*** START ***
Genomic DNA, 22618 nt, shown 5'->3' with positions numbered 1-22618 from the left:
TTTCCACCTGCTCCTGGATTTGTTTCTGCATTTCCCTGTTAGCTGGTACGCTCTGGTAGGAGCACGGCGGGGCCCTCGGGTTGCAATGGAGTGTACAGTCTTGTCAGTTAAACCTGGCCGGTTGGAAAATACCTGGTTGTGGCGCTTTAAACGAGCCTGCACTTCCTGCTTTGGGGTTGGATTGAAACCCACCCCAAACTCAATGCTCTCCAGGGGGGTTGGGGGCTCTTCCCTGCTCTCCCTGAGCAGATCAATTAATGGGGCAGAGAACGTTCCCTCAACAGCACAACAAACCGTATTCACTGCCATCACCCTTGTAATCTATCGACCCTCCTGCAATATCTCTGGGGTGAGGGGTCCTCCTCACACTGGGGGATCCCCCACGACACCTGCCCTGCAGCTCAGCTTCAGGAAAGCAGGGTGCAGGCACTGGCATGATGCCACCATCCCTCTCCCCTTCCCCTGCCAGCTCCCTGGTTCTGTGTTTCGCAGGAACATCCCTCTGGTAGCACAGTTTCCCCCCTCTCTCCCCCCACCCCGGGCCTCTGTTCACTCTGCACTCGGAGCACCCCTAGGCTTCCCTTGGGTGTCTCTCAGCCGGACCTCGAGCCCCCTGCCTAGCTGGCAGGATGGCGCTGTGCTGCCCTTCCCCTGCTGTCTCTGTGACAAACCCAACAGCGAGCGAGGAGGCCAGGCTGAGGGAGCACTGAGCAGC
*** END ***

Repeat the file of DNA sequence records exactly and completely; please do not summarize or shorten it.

Genomic DNA, 22618 nt, shown 5'->3' with positions numbered 1-22618 from the left:
TTTCCACCTGCTCCTGGATTTGTTTCTGCATTTCCCTGTTAGCTGGTACGCTCTGGTAGGAGCACGGCGGGGCCCTCGGGTTGCAATGGAGTGTACAGTCTTGTCAGTTAAACCTGGCCGGTTGGAAAATACCTGGTTGTGGCGCTTTAAACGAGCCTGCACTTCCTGCTTTGGGGTTGGATTGAAACCCACCCCAAACTCAATGCTCTCCAGGGGGGTTGGGGGCTCTTCCCTGCTCTCCCTGAGCAGATCAATTAATGGGGCAGAGAACGTTCCCTCAACAGCACAACAAACCGTATTCACTGCCATCACCCTTGTAATCTATCGACCCTCCTGCAATATCTCTGGGGTGAGGGGTCCTCCTCACACTGGGGGATCCCCCACGACACCTGCCCTGCAGCTCAGCTTCAGGAAAGCAGGGTGCAGGCACTGGCATGATGCCACCATCCCTCTCCCCTTCCCCTGCCAGCTCCCTGGTTCTGTGTTTCGCAGGAACATCCCTCTGGTAGCACAGTTTCCCCCCTCTCTCCCCCCACCCCGGGCCTCTGTTCACTCTGCACTCGGAGCACCCCTAGGCTTCCCTTGGGTGTCTCTCAGCCGGACCTCGAGCCCCCTGCCTAGCTGGCAGGATGGCGCTGTGCTGCCCTTCCCCTGCTGTCTCTGTGACAAACCCAACAGCGAGCGAGGAGGCCAGGCTGAGGGAGCACTGAGCAGC